Presentation on theme: "Literacy Center Alex D. Jones Lyvia Garza Roxanne O’Neal CUIN 4318 June 23, 2005 Summer I."— Presentation transcript:
Literacy Center Alex D. Jones Lyvia Garza Roxanne O’Neal CUIN 4318 June 23, 2005 Summer I
Group Presentation Description Of Center Since this center is a literacy center, we decided that it should be in a quiet area of the classroom. This picture shows an example of a great area for this type of center. There is a window that lets in natural light, there is also a rug on the floor where the students are able to read silently or where the teacher could do read alouds.
Group Presentation What does the center contain? BOOKS, MAGAZINES, NEWSPAPERS and COMICS! Many times students struggle with their reading homework and skills, which makes them not enjoy reading. This can be unfortunate because students can learn a vast amount of information from fiction and non-fictional texts. Unfortunately, in many classrooms today, reading is still taught as an exercise at school. Children are forced to sit at a desk and read books they don't like. They start to think that books are just for school and never really learn that books are things to be enjoyed, just like movies or sports or anything else. Find out what your students are into and get books on these subjects. Safety Concerns If book shelves are used they should be secure as not to tip over and cause injury.
Group Presentation What’s the purpose of reading? The ultimate goal of reading is comprehension. Reading comprehension remains an important skill for elementary children to continuously develop. When working on comprehension, children can be asked to use charts and graphs to organize the information they are processing. This aids many elementary students in increasing their reading comprehension and for selecting information to use in reports and studying for tests.
Group Presentation Meeting the needs of a child with a learning disability. The center has books with different sized text. Some texts are large for students who have trouble seeing. Students with a severe inability to read can enjoy reading along with a book they are listening to on audio tape or CD. The audio tape or CD will make a certain noise to inform the student to turn the page in case they lost their place when they were following along. Students that have difficulty writing a summary about what they have read can write a short sentence describing a picture they have drawn that proves they understood the text.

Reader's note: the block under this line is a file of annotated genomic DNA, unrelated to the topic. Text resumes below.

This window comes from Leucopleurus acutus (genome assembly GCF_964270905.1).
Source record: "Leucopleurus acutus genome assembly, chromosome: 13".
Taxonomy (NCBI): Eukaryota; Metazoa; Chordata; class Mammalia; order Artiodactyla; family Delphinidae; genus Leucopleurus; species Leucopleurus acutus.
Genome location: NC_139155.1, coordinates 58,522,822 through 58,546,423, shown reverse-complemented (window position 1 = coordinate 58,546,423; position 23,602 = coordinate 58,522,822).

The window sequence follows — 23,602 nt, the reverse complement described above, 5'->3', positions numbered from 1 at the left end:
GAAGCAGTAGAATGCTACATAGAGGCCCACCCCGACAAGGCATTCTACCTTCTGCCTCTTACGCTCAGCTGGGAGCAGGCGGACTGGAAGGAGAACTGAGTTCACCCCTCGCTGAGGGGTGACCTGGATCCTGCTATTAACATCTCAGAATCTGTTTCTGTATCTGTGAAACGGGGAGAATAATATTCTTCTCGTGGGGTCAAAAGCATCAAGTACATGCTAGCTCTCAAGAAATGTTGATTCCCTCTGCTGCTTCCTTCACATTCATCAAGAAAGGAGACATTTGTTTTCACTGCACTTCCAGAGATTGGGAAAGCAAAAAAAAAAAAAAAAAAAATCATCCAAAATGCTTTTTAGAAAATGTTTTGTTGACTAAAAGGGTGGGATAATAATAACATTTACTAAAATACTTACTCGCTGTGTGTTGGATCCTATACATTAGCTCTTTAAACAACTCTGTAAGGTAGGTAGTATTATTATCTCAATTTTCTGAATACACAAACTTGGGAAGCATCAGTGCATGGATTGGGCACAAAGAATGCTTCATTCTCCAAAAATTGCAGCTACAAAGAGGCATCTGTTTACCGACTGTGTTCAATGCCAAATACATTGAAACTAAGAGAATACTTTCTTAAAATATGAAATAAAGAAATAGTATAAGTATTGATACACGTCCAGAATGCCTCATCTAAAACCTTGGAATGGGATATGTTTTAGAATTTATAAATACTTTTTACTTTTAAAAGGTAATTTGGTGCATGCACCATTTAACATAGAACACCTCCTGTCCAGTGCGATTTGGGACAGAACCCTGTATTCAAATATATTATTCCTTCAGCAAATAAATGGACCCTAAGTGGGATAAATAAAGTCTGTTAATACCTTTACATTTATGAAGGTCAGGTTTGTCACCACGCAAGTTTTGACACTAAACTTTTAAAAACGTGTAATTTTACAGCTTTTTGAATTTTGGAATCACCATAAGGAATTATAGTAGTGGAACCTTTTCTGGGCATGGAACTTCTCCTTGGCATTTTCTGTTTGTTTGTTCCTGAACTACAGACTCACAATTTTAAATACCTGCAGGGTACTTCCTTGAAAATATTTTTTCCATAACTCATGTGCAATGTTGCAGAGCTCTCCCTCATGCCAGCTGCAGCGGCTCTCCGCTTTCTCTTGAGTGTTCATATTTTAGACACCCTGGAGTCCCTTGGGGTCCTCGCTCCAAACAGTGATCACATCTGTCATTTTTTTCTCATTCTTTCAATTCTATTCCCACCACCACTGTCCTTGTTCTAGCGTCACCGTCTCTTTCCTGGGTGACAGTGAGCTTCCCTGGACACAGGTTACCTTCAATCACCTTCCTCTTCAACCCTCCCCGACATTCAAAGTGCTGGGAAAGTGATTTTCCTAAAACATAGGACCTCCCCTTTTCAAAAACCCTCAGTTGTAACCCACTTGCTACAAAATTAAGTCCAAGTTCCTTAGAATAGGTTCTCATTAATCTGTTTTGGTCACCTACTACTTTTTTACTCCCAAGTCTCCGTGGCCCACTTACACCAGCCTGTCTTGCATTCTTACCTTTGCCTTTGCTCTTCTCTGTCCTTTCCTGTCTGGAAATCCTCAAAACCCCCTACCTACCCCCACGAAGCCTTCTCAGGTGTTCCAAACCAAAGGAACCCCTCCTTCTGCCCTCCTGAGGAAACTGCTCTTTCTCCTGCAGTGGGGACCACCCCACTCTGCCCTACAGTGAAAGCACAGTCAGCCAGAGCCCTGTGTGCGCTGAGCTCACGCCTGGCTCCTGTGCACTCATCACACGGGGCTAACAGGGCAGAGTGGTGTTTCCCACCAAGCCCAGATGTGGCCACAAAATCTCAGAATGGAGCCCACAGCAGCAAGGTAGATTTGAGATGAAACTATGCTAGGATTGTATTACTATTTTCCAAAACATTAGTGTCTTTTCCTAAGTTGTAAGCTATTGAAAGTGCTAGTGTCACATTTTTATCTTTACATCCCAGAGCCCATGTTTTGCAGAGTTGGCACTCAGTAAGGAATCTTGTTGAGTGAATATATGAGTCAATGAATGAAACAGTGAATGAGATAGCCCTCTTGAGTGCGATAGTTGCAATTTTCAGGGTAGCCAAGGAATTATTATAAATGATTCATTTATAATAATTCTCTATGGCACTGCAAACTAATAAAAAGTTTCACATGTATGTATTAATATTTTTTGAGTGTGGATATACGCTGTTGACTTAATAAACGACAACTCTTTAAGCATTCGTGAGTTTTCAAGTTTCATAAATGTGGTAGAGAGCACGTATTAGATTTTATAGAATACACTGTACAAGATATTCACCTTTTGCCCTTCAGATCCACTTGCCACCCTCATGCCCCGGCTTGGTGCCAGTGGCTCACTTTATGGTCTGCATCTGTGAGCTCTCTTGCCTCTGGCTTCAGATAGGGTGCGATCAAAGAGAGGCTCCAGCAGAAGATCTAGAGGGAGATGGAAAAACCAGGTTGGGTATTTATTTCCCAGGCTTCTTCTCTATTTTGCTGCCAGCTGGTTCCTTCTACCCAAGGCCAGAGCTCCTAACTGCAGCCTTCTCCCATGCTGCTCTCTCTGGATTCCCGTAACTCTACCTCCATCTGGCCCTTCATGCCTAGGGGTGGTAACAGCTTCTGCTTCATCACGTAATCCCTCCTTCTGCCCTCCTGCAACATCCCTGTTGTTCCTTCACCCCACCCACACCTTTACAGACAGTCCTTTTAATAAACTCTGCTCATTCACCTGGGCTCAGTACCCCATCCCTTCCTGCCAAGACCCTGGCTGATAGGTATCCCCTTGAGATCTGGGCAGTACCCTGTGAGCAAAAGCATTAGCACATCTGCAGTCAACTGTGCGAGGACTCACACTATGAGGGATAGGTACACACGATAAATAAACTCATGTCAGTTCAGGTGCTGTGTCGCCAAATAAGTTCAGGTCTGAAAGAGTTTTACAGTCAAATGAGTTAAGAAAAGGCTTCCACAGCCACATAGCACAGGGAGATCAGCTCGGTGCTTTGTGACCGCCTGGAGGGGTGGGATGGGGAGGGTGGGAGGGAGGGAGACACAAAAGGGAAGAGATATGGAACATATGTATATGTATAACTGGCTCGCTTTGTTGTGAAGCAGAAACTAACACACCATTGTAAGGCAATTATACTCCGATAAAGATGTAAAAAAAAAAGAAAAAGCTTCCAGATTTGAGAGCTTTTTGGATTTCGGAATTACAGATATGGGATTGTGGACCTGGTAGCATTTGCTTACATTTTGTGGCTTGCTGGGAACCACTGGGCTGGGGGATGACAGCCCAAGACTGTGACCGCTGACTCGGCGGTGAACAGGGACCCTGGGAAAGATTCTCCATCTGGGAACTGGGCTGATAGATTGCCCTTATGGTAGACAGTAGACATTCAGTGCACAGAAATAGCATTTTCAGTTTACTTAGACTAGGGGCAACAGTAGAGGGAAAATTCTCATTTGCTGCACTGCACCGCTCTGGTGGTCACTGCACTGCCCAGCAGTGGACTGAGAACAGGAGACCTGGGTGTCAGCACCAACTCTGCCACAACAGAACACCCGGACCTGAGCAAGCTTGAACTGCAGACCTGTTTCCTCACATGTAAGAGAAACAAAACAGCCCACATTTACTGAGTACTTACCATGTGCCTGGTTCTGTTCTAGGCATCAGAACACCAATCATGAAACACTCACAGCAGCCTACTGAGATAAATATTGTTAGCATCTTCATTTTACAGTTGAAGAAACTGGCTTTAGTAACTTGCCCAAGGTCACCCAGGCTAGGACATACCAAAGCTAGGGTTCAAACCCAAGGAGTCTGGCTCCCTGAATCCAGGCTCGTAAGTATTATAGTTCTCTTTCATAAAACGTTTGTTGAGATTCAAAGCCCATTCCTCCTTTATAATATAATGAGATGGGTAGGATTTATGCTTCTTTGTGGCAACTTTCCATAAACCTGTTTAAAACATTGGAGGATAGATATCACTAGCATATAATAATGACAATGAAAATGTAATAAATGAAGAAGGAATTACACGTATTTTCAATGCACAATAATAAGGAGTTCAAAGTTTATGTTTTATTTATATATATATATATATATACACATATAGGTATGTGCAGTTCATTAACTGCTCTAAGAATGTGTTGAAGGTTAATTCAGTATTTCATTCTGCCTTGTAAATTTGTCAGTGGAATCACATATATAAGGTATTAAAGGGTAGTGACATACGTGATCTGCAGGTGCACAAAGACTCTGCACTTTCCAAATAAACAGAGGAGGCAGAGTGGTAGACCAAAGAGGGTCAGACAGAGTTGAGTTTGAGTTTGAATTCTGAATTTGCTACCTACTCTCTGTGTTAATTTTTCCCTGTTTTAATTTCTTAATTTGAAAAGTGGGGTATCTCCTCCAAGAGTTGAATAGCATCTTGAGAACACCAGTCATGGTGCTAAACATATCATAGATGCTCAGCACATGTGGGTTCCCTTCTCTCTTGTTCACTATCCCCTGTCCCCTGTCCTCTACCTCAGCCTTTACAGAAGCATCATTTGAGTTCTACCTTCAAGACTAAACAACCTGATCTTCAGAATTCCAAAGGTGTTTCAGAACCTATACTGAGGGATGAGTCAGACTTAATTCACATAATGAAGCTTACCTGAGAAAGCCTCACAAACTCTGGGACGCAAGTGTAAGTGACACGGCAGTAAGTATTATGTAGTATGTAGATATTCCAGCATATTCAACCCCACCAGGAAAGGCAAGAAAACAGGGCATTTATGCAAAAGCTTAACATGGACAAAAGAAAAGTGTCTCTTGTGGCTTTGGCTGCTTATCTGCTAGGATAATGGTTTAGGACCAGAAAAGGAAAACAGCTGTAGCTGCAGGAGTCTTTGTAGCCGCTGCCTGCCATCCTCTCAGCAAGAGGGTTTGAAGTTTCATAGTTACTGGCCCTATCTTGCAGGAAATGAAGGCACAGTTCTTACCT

Group Presentation Tips for reluctant readers 1.Take time to read aloud to the child each day. 2.Discuss the selection/book prior to reading by asking, what the child thinks the selection/book will be about. 3.Ensure that the child has access to a variety of reading materials such as picture books, student generated material, novels, magazines, comic strips, reference articles, news items, and poems. 4.Make sure that there are opportunities for: silent reading, listening to tapes, shared reading, and guided reading. 5.Use good questioning techniques that will foster higher level thinking skills such as: Asking the child to make predictions.
Group Presentation Purposeful Activities Book Summary- Children can write a short summary of the book to show the teachers that they understood what was read. American Sign Language and Braille System- The children will become familiar with sign language and Braille by looking and observing a chart with the symbols. They can write letters or stories in Braille or communicate with friends using sign language. Listening to Books on Audio- One of the best ways for a child to learn to read is to be read too. The children can listen to a person on tape to learn how to read accurately. Bilingual Section- The Bilingual section will help students know various words from other countries. The bilingual section will include books written in English and another language in order for the student to be able to compare two languages.